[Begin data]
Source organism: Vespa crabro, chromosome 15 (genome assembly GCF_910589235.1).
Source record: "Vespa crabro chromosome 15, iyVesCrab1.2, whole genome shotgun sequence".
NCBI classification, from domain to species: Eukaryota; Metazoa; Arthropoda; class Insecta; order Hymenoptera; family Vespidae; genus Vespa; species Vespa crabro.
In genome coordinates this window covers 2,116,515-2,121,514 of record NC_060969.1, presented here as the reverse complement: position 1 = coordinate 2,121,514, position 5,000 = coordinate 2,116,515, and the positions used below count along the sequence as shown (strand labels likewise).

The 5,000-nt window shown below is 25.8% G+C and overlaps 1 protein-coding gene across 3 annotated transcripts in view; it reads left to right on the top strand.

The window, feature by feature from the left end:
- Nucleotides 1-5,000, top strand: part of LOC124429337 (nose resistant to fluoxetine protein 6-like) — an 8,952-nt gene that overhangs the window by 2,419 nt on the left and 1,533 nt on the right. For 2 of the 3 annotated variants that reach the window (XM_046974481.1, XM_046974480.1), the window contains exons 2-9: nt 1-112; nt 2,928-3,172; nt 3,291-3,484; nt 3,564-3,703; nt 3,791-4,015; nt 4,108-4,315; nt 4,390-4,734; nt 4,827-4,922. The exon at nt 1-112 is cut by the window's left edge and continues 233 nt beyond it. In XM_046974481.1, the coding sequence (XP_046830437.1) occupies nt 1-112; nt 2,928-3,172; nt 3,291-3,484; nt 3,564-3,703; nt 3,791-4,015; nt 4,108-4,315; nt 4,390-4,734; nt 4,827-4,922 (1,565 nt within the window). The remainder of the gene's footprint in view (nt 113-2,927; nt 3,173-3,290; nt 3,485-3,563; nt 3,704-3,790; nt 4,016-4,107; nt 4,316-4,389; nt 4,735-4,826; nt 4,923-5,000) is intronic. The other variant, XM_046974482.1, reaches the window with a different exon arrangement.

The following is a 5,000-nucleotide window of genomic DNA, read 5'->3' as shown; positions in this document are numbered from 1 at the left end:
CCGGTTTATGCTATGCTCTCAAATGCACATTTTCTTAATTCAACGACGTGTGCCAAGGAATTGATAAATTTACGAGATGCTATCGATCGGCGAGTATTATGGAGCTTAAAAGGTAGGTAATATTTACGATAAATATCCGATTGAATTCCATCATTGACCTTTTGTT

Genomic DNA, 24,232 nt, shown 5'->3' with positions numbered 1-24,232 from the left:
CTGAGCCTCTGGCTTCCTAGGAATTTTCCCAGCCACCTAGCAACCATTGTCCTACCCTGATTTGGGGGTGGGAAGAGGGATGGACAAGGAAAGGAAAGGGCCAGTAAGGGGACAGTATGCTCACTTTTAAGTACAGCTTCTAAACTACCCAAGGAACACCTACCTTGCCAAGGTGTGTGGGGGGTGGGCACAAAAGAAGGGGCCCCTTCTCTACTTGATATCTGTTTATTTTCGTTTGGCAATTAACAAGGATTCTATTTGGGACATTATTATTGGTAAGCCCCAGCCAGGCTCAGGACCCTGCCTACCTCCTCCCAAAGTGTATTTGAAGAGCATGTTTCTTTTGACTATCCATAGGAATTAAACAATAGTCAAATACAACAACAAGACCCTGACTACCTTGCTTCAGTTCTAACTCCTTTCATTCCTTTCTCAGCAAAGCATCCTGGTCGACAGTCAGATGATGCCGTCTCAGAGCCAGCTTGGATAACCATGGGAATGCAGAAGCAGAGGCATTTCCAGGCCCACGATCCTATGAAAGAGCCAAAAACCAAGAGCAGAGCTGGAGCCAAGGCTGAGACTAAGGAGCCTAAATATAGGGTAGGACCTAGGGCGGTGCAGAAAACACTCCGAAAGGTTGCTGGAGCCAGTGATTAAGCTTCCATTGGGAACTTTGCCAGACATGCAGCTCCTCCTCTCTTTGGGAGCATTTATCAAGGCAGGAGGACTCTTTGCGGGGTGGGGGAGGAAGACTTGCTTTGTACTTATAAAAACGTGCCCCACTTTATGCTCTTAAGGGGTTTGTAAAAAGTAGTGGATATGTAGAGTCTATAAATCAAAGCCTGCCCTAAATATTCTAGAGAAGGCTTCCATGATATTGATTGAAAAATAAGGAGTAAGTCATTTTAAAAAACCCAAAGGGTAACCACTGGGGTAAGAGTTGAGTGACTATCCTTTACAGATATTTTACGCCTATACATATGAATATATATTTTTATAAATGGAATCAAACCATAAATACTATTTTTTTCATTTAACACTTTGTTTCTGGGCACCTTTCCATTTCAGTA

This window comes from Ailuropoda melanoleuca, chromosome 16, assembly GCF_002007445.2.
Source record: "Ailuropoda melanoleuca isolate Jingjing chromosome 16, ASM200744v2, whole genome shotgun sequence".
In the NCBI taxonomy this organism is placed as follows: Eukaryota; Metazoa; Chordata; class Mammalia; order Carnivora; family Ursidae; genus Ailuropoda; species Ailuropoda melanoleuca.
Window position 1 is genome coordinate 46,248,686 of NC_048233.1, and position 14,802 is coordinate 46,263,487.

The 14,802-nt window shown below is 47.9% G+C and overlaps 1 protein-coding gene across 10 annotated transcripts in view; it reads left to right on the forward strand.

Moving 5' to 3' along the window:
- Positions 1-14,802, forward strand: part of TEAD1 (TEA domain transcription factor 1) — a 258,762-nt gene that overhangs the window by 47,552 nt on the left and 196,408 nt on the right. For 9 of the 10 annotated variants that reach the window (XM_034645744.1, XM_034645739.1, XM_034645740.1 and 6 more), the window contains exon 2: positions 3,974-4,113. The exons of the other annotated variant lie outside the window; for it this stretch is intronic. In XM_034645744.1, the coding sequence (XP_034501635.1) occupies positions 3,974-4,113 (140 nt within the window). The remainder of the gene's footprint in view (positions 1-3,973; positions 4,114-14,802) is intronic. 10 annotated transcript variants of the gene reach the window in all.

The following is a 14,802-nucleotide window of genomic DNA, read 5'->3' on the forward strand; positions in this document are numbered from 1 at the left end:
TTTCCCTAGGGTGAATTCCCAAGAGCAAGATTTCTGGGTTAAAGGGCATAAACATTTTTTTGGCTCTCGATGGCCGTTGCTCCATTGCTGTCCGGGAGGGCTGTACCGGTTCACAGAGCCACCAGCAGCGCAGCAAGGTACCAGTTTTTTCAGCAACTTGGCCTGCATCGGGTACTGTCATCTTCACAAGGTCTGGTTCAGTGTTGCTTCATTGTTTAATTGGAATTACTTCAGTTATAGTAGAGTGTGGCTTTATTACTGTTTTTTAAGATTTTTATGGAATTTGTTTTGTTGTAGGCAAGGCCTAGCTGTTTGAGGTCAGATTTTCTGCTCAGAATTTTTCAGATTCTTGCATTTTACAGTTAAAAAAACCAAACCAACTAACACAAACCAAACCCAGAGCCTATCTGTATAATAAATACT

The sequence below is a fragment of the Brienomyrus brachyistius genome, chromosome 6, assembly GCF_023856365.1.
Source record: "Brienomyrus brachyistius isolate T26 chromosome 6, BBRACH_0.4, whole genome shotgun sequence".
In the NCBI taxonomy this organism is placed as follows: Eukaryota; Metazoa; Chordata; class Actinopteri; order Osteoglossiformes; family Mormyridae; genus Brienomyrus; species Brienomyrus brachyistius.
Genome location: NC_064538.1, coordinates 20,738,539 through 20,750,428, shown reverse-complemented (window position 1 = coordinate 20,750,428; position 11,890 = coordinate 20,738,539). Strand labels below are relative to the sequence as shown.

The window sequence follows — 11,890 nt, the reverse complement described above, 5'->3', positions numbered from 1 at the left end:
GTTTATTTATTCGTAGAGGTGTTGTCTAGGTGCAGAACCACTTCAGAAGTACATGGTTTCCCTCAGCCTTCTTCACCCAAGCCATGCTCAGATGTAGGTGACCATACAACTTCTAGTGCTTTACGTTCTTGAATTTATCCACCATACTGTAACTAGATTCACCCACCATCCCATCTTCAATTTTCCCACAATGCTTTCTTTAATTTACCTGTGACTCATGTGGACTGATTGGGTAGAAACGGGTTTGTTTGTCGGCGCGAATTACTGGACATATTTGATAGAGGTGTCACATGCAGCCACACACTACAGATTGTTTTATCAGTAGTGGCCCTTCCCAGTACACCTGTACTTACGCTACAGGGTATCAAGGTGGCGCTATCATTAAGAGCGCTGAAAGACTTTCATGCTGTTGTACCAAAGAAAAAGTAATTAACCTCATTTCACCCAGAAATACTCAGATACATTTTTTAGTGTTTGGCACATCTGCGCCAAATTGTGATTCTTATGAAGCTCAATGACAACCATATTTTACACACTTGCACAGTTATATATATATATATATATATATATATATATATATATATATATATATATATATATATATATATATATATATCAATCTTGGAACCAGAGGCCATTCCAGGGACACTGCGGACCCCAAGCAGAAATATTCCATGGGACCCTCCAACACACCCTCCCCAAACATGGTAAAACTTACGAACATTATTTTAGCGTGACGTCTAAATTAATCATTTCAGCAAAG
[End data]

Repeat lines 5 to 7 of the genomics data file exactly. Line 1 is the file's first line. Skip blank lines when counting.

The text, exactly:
The 5,000-nt window shown below is 25.8% G+C and overlaps 1 protein-coding gene across 3 annotated transcripts in view; it reads left to right on the top strand.

The window, feature by feature from the left end:
- Nucleotides 1-5,000, top strand: part of LOC124429337 (nose resistant to fluoxetine protein 6-like) — an 8,952-nt gene that overhangs the window by 2,419 nt on the left and 1,533 nt on the right. For 2 of the 3 annotated variants that reach the window (XM_046974481.1, XM_046974480.1), the window contains exons 2-9: nt 1-112; nt 2,928-3,172; nt 3,291-3,484; nt 3,564-3,703; nt 3,791-4,015; nt 4,108-4,315; nt 4,390-4,734; nt 4,827-4,922. The exon at nt 1-112 is cut by the window's left edge and continues 233 nt beyond it. In XM_046974481.1, the coding sequence (XP_046830437.1) occupies nt 1-112; nt 2,928-3,172; nt 3,291-3,484; nt 3,564-3,703; nt 3,791-4,015; nt 4,108-4,315; nt 4,390-4,734; nt 4,827-4,922 (1,565 nt within the window). The remainder of the gene's footprint in view (nt 113-2,927; nt 3,173-3,290; nt 3,485-3,563; nt 3,704-3,790; nt 4,016-4,107; nt 4,316-4,389; nt 4,735-4,826; nt 4,923-5,000) is intronic. The other variant, XM_046974482.1, reaches the window with a different exon arrangement.